The final novel of one of America’s most beloved writers—a tale of degeneration, corruption, and spiritual crisis
In awarding John Steinbeck the 1962 Nobel Prize in Literature, the Nobel committee stated that with The Winter of Our Discontent, he had “resumed his position as an independent expounder of the truth, with an unbiased instinct for what is genuinely American.”
Ethan Allen Hawley, the protagonist of Steinbeck’s last novel, works as a clerk in a grocery store that his family once owned. With Ethan no longer a member of Long Island’s aristocratic class, his wife is restless, and his teenage children are hungry for the tantalizing material comforts he cannot provide. Then one day, in a moment of moral crisis, Ethan decides to take a holiday from his own scrupulous standards.
Set in Steinbeck’s contemporary 1960 America, the novel explores the tenuous line between private and public honesty, and today ranks alongside his most acclaimed works of penetrating insight into the American condition.
©1961, 1989 John Steinbeck (P)2012 Penguin
I love the book and really enjoyed listening to this audio versions.
It is a classic snapshot of society. Though the story is 50 years old people still value position and money in society in the same manner.
He did a great job with the voices.
Revenge for the Belle Adair
Amazing story teller.
Presumed Innocent by Scott Turow Captivating story, sublime messages that aren't always caught the first or second time around. Intelligent!
This was my first time to listen to Baker. He was wonderful.
I listened to it four times so I could catch all the nuances
Steinbeck's writings are always captivating, profound, and moving. Winter of Discontent does not disappoint. This is absolutely recommended.
I love all of Steinbeck's works, but this piece really touched me more than the others. It tells the story that we can really relate to today.
The most memorable moment of the book is probably his reaction when he learns what Allen had really done for the contest.
His narration style is very good, very in tune with the character.
It made me think and lament.
The Winter Of Our Discontent is a fairly interesting story, but it does not equal Steinbeck’s notable novels The Grapes Of Wrath or East Of Eden.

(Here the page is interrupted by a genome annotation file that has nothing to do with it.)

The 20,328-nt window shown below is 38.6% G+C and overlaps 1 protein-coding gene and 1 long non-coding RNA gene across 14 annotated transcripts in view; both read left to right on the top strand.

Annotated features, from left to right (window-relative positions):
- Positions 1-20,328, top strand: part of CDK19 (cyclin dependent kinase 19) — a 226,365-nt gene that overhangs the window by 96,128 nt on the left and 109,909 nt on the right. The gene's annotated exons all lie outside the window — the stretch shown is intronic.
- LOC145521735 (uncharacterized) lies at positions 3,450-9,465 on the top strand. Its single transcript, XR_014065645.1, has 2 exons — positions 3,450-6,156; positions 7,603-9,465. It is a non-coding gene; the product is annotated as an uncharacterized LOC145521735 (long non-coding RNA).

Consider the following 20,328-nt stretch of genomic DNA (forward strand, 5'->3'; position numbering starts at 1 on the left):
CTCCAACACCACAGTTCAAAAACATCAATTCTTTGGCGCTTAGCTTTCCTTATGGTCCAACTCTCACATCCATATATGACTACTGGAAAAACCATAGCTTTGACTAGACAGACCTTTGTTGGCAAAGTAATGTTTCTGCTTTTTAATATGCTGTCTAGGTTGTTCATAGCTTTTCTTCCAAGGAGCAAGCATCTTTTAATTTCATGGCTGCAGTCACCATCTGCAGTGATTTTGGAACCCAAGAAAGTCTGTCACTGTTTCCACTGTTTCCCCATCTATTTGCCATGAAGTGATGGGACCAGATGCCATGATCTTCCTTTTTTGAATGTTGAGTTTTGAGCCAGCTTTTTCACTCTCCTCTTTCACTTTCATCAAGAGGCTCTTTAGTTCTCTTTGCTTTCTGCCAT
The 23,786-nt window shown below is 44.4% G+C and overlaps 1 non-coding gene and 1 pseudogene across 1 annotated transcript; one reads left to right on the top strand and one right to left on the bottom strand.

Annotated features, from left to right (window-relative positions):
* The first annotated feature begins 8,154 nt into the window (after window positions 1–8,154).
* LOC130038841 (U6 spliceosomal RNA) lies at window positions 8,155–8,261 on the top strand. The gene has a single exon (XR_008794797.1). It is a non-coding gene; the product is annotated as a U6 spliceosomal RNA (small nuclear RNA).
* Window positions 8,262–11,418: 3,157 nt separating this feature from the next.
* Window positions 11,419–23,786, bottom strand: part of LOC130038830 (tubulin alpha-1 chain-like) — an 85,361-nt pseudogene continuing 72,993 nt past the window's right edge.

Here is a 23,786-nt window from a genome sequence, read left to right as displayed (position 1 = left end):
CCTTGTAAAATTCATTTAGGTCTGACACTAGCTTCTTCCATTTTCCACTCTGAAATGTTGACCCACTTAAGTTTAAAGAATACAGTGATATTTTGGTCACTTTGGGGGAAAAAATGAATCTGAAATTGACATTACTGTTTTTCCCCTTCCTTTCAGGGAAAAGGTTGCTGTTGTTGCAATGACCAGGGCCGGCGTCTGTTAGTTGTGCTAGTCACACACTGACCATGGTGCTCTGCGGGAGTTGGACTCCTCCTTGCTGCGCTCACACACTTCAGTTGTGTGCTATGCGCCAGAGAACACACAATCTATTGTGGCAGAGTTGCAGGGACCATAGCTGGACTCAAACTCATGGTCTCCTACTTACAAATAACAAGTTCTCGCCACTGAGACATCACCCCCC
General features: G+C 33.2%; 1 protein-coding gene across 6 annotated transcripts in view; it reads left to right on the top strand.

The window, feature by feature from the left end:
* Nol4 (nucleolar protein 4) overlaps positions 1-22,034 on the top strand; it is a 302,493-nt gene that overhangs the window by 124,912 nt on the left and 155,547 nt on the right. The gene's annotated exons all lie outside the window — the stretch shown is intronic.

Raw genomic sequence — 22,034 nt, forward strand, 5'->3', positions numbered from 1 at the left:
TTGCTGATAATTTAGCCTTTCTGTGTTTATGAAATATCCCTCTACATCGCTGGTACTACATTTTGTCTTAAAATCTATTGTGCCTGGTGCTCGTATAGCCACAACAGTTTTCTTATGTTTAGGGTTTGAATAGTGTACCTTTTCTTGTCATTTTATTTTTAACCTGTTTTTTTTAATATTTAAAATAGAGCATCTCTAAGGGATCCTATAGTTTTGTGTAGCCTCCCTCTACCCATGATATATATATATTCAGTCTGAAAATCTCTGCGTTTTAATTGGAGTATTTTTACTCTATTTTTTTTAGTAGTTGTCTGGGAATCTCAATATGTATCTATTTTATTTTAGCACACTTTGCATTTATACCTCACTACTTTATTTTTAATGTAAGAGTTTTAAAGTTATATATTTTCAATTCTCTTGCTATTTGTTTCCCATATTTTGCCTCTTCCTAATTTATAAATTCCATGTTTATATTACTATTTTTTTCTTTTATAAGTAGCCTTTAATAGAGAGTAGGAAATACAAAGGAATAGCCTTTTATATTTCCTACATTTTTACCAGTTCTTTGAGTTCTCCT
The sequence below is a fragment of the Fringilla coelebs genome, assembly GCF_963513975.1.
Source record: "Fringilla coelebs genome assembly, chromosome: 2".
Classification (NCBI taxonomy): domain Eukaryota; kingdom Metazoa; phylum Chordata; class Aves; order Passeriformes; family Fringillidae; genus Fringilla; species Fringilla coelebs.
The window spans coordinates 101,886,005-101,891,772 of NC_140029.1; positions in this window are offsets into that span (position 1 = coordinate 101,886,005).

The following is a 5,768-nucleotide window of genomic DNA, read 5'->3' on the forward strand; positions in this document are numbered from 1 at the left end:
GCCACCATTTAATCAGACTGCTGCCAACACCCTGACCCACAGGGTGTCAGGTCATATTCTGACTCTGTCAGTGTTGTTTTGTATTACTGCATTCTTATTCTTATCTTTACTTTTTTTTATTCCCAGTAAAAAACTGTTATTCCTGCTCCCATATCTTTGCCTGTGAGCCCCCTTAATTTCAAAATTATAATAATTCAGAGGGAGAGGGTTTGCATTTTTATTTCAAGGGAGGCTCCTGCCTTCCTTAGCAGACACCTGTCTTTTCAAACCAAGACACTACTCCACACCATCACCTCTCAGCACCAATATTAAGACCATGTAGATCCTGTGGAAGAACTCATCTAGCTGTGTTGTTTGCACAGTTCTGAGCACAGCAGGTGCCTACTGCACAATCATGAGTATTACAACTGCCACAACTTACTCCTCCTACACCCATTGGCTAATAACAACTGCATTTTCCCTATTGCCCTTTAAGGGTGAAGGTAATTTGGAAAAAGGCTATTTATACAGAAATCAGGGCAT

The main character goes into lengthy introspective/analytical monologues quite often, and I found it difficult to focus on his musings. The story definitely had its positive moments, but it was a little slow for me. The overall plot was entertaining, but a little underwhelming.
Steinbeck is a very good author, so his more mediocre books (like this one) are still pretty good compared to the average author. For what it is worth, this book won the Nobel Prize for Literature, so another reader/listener may fall in love with it.
This book is rich with all of the sorts of philosophical and creative ideas that come from the brilliant mind of Steinbeck. He is the dark chocolate of the literary world.
The examination of the struggle of morality in this society that we live in, which has not changed since the 60's.
He embodies Steinbeck's characters perfectly and his female voices are not overdone or underdone in terms and thereby not distracting to me as I have found with other narrators. I specifically look for David Aaron Baker to b narrate my Steinbeck books.
It would be hard not to choose Ethan since the entire book is basically getting to know his mind and his struggle with being a good person in a world where good people do not prosper.
This story was a mirror to my soul and comforted me to know that there are other people who have the same struggles. It was sad, but also hopeful.
Steinbeck is filled with surprises with his story of Shakespeare-like evocation of a man struggling to hold onto his moral authority, in spite of the corrupting forces that surround him. Enjoyable from beginning to end.
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